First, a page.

CSA Newsletter Week #16 September 12th

Farm Notes
The times are changing… we are now beginning our Thursday morning harvests when it is nearly dark! There are still plenty of crops to U-Pick, and there’s a lot more still to come in your full shares. We only have 6 more weeks after today, so enjoy the bounty while its here! This week, you’ll get to enjoy 2 Asian greens: Yukina Savoy and Bok Choi. See Veggie Tips below for more information on these crops.


Note from an Apprentice
by Peter Werle

Hello! My name is Peter Werle and I am a senior in the Sustainable Agriculture program at the University of Kentucky. I’ve been fortunate enough to work on farms throughout my life, instilling my deep passion for the outdoors and agriculture, but as of the beginning of this summer I had absolutely NO experience working on a sustainable/organic farm. So, I thought what better way than to dive in head first. With the help of Dr. Williams and Tiffany Thompson at UK’s organic farm, along with another organic farm in Georgetown, KY, I was able to learn more than I could have ever imagined.

Going into the summer I had two goals, the most obvious being that I wanted to learn everything I possibly could about sustainable agriculture systems and how those systems are best implemented. The other was a little trickier. I’ve lived on my own now for about four years and being your stereotypical ‘poor college kid’ I can’t say my diet has been the best. Unfortunately, you can only live off of Ramen Noodles and Little Caesars $5 pizzas for so long. Being a Sustainable Ag student and having access to all the fresh veggies, eggs, chicken and beef I could possibly want, I decided it was time I ‘walk the walk’. So I decided I would dedicate my summer to eating a local diet.

Now, I’m sure to some of you this may seem like no big deal, but for a 22 year old guy whose cooking expertise was limited to Skyline chili in a can and fried eggs, it proved to be quite the challenge. But, it turned out to be one of the best decisions I’ve made. When trying to cook within the confines of a farm rather than your typical brick-and-mortar store you’re forced to experiment with a lot of different ingredients that you never would have thought to use. The same can be said about different ways of cooking things. It forces you to experiment which teaches you what works and what doesn’t work. And believe me nothing is better than a good ol’ home cooked, locally sourced meal. All in all, I guess you could say the summer has exceeded my expectations and I’m excited to see what the rest of the year has to offer.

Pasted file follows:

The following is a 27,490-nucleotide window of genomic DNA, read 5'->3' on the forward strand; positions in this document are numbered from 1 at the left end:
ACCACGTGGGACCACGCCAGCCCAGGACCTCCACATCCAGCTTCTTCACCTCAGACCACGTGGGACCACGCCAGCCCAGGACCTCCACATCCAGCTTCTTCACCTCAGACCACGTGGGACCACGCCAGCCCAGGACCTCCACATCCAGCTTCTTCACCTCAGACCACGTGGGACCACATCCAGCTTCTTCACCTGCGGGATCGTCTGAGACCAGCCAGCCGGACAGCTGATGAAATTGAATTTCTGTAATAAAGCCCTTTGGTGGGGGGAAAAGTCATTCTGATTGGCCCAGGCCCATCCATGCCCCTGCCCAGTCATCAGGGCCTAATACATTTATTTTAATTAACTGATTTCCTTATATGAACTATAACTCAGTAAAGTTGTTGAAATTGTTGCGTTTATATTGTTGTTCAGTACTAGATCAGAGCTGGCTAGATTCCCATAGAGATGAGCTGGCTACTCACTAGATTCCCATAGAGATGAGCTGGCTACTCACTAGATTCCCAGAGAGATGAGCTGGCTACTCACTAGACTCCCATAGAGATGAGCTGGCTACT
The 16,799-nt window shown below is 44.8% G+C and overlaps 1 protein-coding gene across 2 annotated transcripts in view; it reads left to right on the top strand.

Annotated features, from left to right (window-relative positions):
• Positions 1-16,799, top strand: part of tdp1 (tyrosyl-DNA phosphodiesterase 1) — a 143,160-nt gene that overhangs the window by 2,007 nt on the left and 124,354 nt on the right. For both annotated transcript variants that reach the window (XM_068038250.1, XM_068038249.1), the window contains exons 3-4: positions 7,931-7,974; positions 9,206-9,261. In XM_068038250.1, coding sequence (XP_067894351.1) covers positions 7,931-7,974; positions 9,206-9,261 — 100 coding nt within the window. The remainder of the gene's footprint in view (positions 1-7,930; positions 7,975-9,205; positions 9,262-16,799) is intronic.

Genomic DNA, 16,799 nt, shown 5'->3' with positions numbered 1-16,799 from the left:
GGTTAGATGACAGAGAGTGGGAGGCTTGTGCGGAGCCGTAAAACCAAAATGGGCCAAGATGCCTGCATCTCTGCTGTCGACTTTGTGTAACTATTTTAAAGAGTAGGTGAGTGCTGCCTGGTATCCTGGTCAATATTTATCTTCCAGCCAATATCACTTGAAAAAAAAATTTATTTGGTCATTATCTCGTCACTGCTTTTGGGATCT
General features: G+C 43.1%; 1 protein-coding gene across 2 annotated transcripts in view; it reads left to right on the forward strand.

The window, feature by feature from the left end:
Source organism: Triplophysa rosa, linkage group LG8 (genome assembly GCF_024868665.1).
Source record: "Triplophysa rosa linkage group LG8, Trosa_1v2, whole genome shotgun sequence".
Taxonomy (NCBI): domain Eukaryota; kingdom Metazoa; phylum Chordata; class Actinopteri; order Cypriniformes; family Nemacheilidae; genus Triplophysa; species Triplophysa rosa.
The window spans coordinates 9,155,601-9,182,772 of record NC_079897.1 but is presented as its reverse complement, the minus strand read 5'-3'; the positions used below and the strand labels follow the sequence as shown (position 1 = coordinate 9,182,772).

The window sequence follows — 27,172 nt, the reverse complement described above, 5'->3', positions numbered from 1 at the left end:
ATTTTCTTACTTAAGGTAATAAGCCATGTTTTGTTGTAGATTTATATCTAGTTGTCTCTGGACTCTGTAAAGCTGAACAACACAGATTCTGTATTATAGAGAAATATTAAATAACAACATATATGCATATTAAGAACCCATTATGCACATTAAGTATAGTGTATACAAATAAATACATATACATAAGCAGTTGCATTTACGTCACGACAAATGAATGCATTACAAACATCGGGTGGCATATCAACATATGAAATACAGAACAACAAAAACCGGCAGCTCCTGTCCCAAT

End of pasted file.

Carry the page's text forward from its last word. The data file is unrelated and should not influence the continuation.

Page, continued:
What’s In Your Share

For September 12th, you’ll find:
+ Bok Choi, 2 head
+ Yukina Savoy, 1 bunch
+ Sweet Corn
+ Romaine Lettuce, 1 head
+ Sweet Peppers, 3
+ Hot Peppers, 4
+ Tomatoes
+ Eggplant, 2
+ Onions, 2
+ Garlic, 2 head
+ Cilantro or Dill, 1 bunch


The following crops are available for U-Pick:
+ Cherry Tomatoes — These little ones are still bursting in our fields.
+ Pole Beans — These beans are in the same field as the herbs, cherry tomatoes, and flowers. Some of these beans are over a foot long! Others are purple and many more are green. You pick what you want to u-pick!
+ Okra — You want to cut the okra pods when they are 3″ or less, if you find a larger okra pod, do everyone a favor by cutting if off the plant to encourage more pods to grow.
+ Basil — Basil is located by the pole beans and is also located in a different field, down the grassway and on your left. Pinch off the tops of the plants to encourage more growth.